Sen. Jim Whelan (D-Atlantic) Thursday announced he intends to introduce legislation designed to give a break to disabled New Jersey’s veterans and Purple Heart recipients, and a second bill to give residents the opportunity to honor a fallen service member.
The first bill would exempt disabled veterans and recipients of the Purple Heart from New Jersey parking meter fees. Under the bill, in order to be eligible for the fee exemption, the veteran has to have a special license plate issued by the state Motor Vehicle Commission indicating that they are a disabled vet or Purple Heart recipient, and the exemption would only apply when the veteran is either the driver or passenger of the vehicle. The legislation is modeled after a South Carolina law.
“In my opinion, if someone loses a limb fighting for their country, that should entitle them to park wherever they please, free of charge,” Whelan said. “Exempting disabled vets from municipal meter parking fees seems like the absolute least we can do, but it does result in a tangible convenience for those who’ve already given so much to defend our freedom and security abroad.”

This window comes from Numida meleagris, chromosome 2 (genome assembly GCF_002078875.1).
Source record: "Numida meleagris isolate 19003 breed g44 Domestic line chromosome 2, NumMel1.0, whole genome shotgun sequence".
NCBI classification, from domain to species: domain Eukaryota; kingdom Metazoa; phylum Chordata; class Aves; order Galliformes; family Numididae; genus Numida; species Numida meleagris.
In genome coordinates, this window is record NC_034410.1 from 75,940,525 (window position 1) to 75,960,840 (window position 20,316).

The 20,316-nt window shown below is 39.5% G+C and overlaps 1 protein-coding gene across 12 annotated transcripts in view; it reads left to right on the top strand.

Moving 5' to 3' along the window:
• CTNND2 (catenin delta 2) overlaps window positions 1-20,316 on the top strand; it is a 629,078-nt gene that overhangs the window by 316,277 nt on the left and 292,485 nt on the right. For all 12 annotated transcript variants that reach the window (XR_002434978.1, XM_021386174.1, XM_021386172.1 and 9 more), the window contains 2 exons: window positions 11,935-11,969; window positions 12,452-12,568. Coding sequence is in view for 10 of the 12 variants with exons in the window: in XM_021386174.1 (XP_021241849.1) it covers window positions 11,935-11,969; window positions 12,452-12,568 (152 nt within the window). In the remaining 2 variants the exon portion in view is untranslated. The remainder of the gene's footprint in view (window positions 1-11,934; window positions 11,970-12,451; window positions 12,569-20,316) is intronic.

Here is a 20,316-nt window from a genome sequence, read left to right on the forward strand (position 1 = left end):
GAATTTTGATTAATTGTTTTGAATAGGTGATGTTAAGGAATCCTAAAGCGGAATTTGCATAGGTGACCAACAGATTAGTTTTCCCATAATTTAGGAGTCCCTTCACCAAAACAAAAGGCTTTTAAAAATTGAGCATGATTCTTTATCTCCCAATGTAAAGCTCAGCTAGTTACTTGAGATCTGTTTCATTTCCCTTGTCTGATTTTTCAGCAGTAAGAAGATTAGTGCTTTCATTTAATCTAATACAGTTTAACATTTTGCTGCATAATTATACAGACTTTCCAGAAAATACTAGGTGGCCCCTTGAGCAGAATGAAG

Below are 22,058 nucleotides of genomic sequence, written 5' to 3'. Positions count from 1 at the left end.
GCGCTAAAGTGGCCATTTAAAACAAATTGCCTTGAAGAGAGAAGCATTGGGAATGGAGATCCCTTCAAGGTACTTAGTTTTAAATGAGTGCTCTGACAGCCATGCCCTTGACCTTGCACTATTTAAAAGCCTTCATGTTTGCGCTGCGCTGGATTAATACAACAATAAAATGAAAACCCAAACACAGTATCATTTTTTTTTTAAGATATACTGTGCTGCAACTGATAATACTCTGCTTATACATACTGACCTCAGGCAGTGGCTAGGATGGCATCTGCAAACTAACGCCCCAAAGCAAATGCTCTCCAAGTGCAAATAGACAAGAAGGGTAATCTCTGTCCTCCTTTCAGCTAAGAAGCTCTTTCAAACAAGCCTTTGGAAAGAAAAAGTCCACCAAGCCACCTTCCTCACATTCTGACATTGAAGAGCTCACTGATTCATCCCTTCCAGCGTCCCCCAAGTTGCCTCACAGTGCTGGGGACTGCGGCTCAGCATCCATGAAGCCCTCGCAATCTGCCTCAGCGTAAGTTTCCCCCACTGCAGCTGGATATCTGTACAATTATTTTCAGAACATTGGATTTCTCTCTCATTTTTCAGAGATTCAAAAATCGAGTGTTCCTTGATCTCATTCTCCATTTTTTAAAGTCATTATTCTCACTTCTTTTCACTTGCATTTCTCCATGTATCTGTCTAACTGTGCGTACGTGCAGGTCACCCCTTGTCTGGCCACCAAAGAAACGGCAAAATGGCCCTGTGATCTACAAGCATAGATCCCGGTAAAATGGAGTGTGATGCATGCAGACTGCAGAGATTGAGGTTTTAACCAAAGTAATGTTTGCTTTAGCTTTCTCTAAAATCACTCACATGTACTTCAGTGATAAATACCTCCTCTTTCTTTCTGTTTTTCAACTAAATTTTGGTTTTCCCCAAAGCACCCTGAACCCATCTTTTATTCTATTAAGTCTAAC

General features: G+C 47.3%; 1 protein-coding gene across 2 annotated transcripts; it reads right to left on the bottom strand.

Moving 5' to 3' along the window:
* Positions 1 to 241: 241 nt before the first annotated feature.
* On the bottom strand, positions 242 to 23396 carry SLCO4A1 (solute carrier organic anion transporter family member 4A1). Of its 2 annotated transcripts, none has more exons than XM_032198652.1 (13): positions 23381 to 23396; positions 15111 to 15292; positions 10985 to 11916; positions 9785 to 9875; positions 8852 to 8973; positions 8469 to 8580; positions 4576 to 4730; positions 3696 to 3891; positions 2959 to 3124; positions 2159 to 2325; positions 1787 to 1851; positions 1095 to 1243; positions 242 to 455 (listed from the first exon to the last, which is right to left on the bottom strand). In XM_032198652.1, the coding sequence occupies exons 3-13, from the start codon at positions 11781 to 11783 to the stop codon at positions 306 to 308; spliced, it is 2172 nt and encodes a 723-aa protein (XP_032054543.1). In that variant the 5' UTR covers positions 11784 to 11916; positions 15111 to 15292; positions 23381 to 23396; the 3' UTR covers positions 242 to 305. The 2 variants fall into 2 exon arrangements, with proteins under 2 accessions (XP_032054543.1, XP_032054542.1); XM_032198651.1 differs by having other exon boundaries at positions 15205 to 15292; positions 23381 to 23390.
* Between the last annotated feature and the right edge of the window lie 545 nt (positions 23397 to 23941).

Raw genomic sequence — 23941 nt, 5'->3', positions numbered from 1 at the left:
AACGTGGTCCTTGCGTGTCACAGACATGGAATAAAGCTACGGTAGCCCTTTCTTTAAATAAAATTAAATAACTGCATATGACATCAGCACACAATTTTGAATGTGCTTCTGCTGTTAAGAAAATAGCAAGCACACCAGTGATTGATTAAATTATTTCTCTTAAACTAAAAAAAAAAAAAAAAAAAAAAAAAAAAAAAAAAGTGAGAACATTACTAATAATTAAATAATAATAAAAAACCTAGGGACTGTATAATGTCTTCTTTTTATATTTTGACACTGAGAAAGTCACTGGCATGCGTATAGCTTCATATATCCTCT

The second bill would require the state Secretary of State to create an electronic mail notification system, in which a person could opt-in to receive automatic notification whenever the governor orders the United States flag and the New Jersey State flag to be flown at half-staff.
Typically, the governor orders the flags to be flown at half-staff to commemorate the passing of a New Jersey resident who died serving their country, in the case of military members, or who died serving their community through public service. Whelan said that by allowing people to opt-in to these notifications, we can allow patriotic New Jerseyans to show their collective sorrow in the passing of one of our state’s sons or daughters.
“This legislation would create – at minimal cost to the taxpayer – an opt-in e-mail distribution list to allow private citizens and business owners to find out when the State lowers its flags, and to act accordingly,” Whelan said. “The idea is that, when the state of New Jersey loses one of its sons or daughters in the line of duty, that we can stand together and honor the sacrifice of our fallen soldier, police officer, firefighter or other public servant. Respect for the dead should extend beyond public buildings, and to the homes and businesses which make up the fabric of the Garden State.”
—TOM HESTER SR., NEWJERSEYNEWSROOM.COM